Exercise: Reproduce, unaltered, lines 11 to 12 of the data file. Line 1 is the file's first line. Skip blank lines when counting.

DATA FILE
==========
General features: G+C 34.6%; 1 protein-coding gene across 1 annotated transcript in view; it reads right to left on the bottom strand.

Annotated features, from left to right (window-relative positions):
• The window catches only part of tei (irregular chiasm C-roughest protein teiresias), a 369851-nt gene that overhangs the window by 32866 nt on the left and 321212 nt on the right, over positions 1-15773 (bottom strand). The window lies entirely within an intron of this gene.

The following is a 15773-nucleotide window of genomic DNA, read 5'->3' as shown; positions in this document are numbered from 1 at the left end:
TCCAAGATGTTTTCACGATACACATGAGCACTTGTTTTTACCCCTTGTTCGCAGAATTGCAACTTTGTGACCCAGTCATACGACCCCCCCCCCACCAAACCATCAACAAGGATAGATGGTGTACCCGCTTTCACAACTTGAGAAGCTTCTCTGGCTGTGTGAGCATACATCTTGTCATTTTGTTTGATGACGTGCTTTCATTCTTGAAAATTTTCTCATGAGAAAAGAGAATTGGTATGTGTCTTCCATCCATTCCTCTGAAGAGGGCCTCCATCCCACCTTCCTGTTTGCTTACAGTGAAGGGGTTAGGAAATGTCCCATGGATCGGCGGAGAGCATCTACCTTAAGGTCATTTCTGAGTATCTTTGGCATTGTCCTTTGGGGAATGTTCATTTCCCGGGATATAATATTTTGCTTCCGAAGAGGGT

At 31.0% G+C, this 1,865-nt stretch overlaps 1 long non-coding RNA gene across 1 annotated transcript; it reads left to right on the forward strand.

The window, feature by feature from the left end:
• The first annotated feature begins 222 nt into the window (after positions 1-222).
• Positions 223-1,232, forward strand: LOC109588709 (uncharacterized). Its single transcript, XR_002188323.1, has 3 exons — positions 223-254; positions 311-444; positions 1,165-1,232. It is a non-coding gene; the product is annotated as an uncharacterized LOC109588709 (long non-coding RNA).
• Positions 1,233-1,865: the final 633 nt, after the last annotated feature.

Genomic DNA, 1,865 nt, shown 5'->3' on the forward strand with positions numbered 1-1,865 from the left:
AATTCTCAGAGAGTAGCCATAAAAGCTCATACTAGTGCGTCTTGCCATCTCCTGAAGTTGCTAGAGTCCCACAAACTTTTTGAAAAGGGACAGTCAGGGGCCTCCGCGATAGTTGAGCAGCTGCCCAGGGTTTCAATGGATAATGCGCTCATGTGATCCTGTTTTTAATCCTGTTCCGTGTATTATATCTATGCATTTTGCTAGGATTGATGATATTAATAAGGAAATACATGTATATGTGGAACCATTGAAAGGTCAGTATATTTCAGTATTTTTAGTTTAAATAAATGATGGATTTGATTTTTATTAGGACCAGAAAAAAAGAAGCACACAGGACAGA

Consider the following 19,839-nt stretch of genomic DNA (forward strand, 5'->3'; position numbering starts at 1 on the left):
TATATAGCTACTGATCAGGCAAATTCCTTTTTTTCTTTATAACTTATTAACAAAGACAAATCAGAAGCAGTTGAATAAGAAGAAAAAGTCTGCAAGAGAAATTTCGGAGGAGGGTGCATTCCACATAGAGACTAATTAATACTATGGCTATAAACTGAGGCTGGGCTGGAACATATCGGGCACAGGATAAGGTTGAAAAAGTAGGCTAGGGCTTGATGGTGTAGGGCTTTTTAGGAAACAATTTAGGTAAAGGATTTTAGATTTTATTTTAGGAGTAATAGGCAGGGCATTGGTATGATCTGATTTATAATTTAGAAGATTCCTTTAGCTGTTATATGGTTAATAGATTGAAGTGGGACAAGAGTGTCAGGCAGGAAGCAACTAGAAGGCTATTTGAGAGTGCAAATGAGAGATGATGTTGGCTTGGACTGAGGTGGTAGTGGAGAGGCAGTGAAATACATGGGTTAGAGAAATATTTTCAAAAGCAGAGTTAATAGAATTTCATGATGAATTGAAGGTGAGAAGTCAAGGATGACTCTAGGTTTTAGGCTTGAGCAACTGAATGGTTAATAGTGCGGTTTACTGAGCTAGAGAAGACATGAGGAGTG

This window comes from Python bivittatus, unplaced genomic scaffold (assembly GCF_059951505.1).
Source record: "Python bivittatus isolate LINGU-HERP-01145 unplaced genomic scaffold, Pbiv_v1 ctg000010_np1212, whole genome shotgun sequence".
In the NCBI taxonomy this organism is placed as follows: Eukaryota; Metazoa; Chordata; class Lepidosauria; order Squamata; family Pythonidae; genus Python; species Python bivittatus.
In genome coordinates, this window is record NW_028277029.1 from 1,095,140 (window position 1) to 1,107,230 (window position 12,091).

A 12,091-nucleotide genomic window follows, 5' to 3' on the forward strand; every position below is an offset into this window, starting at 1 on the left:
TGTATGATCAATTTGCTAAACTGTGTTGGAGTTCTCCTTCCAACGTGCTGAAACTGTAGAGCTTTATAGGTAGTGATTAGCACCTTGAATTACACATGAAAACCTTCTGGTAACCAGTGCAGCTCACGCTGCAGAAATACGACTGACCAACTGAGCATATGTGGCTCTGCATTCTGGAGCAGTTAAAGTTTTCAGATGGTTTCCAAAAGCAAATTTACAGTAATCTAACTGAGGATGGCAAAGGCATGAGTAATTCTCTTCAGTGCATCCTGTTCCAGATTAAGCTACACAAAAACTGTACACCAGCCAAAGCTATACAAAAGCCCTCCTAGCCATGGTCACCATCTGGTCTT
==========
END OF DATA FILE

Genomic DNA, 1,865 nt, shown 5'->3' on the forward strand with positions numbered 1-1,865 from the left:
AATTCTCAGAGAGTAGCCATAAAAGCTCATACTAGTGCGTCTTGCCATCTCCTGAAGTTGCTAGAGTCCCACAAACTTTTTGAAAAGGGACAGTCAGGGGCCTCCGCGATAGTTGAGCAGCTGCCCAGGGTTTCAATGGATAATGCGCTCATGTGATCCTGTTTTTAATCCTGTTCCGTGTATTATATCTATGCATTTTGCTAGGATTGATGATATTAATAAGGAAATACATGTATATGTGGAACCATTGAAAGGTCAGTATATTTCAGTATTTTTAGTTTAAATAAATGATGGATTTGATTTTTATTAGGACCAGAAAAAAAGAAGCACACAGGACAGA